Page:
By the Paddocks Club team
Below are examples of two questions on the Paddocks Club discussion forum, to show you what is available to our Community members!
Patio Waterproofing: Leak from balcony into lower section – must the Body Corporate get involved?
Good day Paddocks,
We have a body corporate where the balconies form part of the section. The water proofing on the balconies have failed over the years but unfortunately there has been no recourse against the developer because the developer died about a year after building the complex.
We do know that if balconies form part of an owner’s section, that they will then be held liable for all repairs and/or maintenance, however the issue of the resultant damages is now becoming an issue. We have sections where leaking balconies are affecting the unit below and the owner whose balcony is leaking receives a letter from us to say that this is not a body corporate issue, and therefore, they need to attend to the waterproofing thereof. Most often the owner goes ahead and gets the work done.
The issue that arises with this scenario is that the owner below him is left with resultant water damages and the insurers have stated that they cannot accept a claim for resultant water damages because damages have occurred over a period of time. The owners then phone us and insist that we need to do something about it. We explain that this is now an issue between both owners and the issue just goes around in circles.
What can be done moving forward to sort this issue out?
We need to know:
1. What, if anything, is the body corporate responsibility in these instances?
2. What, if anything, is the managing agent’s responsibility in these instances?
because all that we get from these disgruntled owners is that we must do something.
If the damage to the flat below is the direct result of leaks from the exterior surface of the section above, and no common property is involved, then the body corporate is not involved.
The request to “do something” could be a request to fund the work or to make the upper owner pay.
- The body corporate cannot fund work inside a section that is not the result of its failure to perform its statutory maintenance and repair functions.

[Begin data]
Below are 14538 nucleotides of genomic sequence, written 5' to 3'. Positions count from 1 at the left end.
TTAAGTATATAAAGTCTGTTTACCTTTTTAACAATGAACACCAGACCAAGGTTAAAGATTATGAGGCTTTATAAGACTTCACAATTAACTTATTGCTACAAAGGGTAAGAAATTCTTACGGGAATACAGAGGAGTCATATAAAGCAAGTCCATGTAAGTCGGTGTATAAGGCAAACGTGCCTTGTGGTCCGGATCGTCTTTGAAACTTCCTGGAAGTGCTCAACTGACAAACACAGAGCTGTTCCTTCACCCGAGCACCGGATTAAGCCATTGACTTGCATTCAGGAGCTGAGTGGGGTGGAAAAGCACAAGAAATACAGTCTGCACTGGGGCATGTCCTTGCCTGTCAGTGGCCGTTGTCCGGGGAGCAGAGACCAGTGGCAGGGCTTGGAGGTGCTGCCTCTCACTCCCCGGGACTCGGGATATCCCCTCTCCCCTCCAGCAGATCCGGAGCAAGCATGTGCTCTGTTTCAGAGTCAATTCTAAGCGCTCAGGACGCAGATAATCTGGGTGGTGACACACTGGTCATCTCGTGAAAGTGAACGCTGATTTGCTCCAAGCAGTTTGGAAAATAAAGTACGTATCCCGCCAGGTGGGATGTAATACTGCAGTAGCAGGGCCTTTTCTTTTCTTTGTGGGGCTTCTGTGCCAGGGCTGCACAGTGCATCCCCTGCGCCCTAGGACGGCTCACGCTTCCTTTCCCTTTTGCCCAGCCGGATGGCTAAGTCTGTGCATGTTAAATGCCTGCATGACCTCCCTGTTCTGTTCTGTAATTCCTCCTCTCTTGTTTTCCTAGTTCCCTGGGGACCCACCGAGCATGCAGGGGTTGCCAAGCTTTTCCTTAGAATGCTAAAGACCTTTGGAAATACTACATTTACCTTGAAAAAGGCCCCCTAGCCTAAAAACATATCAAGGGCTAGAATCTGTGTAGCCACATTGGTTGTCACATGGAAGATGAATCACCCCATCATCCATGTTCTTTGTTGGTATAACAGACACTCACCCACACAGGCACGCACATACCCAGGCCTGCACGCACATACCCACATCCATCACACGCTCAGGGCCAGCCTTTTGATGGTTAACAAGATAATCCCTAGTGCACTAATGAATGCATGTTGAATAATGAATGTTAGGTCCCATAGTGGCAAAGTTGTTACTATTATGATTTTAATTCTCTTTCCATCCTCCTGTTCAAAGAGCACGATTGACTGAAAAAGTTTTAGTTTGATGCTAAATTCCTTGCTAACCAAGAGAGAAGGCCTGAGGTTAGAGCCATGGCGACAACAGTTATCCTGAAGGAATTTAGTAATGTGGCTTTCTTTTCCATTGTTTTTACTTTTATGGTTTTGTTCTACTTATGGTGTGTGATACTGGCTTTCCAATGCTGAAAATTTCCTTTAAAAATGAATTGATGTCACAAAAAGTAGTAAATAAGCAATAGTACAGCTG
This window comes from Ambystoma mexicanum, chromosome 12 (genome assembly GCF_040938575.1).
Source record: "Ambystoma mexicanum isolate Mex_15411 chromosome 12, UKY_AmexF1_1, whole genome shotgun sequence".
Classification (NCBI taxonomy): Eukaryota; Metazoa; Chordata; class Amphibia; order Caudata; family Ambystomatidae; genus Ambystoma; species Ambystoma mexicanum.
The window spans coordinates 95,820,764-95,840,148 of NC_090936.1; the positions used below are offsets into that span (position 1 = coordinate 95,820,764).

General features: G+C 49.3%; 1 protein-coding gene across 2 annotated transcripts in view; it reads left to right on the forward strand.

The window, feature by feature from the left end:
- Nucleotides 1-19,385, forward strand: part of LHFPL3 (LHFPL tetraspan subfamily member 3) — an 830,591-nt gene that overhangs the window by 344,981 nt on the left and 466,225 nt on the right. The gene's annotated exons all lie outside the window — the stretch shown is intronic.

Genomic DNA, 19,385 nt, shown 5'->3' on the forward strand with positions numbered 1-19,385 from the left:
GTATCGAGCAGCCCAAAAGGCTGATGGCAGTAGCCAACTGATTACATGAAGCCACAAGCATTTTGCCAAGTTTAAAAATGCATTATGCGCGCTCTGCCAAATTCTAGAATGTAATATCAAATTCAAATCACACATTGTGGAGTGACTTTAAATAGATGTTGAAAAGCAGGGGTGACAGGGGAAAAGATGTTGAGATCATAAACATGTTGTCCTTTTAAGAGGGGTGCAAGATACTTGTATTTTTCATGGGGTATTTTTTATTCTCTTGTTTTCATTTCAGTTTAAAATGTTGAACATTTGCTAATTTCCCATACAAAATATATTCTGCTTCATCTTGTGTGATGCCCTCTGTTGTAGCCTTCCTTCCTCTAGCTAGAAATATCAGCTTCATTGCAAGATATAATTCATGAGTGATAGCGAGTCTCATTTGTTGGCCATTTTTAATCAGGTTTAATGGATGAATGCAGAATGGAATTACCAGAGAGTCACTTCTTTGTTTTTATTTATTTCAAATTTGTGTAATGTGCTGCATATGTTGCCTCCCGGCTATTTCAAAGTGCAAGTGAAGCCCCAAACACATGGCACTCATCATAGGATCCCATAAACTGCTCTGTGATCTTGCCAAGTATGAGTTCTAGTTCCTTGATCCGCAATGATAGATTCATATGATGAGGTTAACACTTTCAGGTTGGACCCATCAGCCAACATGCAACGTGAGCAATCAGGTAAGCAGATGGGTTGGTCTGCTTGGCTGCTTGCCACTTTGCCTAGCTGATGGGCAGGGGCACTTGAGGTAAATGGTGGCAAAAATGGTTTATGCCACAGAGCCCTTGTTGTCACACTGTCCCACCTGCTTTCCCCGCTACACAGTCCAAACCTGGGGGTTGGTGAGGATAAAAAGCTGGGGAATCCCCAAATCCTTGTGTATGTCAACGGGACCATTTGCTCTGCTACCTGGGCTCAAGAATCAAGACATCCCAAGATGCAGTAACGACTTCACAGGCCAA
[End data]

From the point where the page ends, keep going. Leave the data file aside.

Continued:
- While it is technically possible for the BC to take action against an owner to ensure they comply with their obligations under the Sectional Titles Schemes Management Act, in this case that is not appropriate, as the owner owner has a right to take direct action, and they are the only people prejudiced. It makes no sense for the body corporate to use its time and resources, as the expense of all owners, to pursue a claim that the owner could bring. The lower owner has all the evidence and the primary motivation as well as the legal right to take action.
I suggest you tell the lower owner to quantify the damages by reference to documented expert opinions, demand payment from the upper owner and, if necessary, apply to CSOS for an order compel them to pay. They don’t need lawyers, although they may well be advised to get legal advice so as to identify the correct orders and give the adjudicator clear reasons to support a positive order.
Change of Exclusive Use Area levy calculation
At a recent Annual General Meeting, it was agreed to change the Exclusive Use Area levy contribution calculation from a calculation based on the size of the EUA in square meters to a PQ calculation. This has caused some owners’ EUA levy to decrease and some to increase.
While I agree that an EUA levy needs to be based on expenditure that the Body Corporate anticipates to spend, surely this change would have had to form part of the Agenda and not just raised and voted upon at the recent AGM? Owners who were not present are now disputing that they were unaware of this change.
The owners don’t have the jurisdiction to decide how the EU levies are calculated, and the PQs are not relevant. This decision is not valid because it is in conflict with the Sectional Titles Schemes Management Act.
The STSM Act [Proviso to section 3(1)(c) read with section 7(1)] makes it clear that this decision is made by the trustees if it is not specifically set out in the scheme’s rules.
If the rules don’t specify exclusive use payments (as most do not), the trustees must, after each AGM estimate what costs the BC is likely to have to pay in regard to each EUA and add these amounts to each EU holder’s monthly statement as a separate item, e.g. ‘EU maintenance & repairs’.
Article reference: Paddocks Press: Volume 17, Issue 3.
Graham Paddock is available to answer questions on the Paddocks Club discussion forum for Community members. Get all your questions answered by joining Paddocks Club.
This article is published under the Creative Commons Attribution license.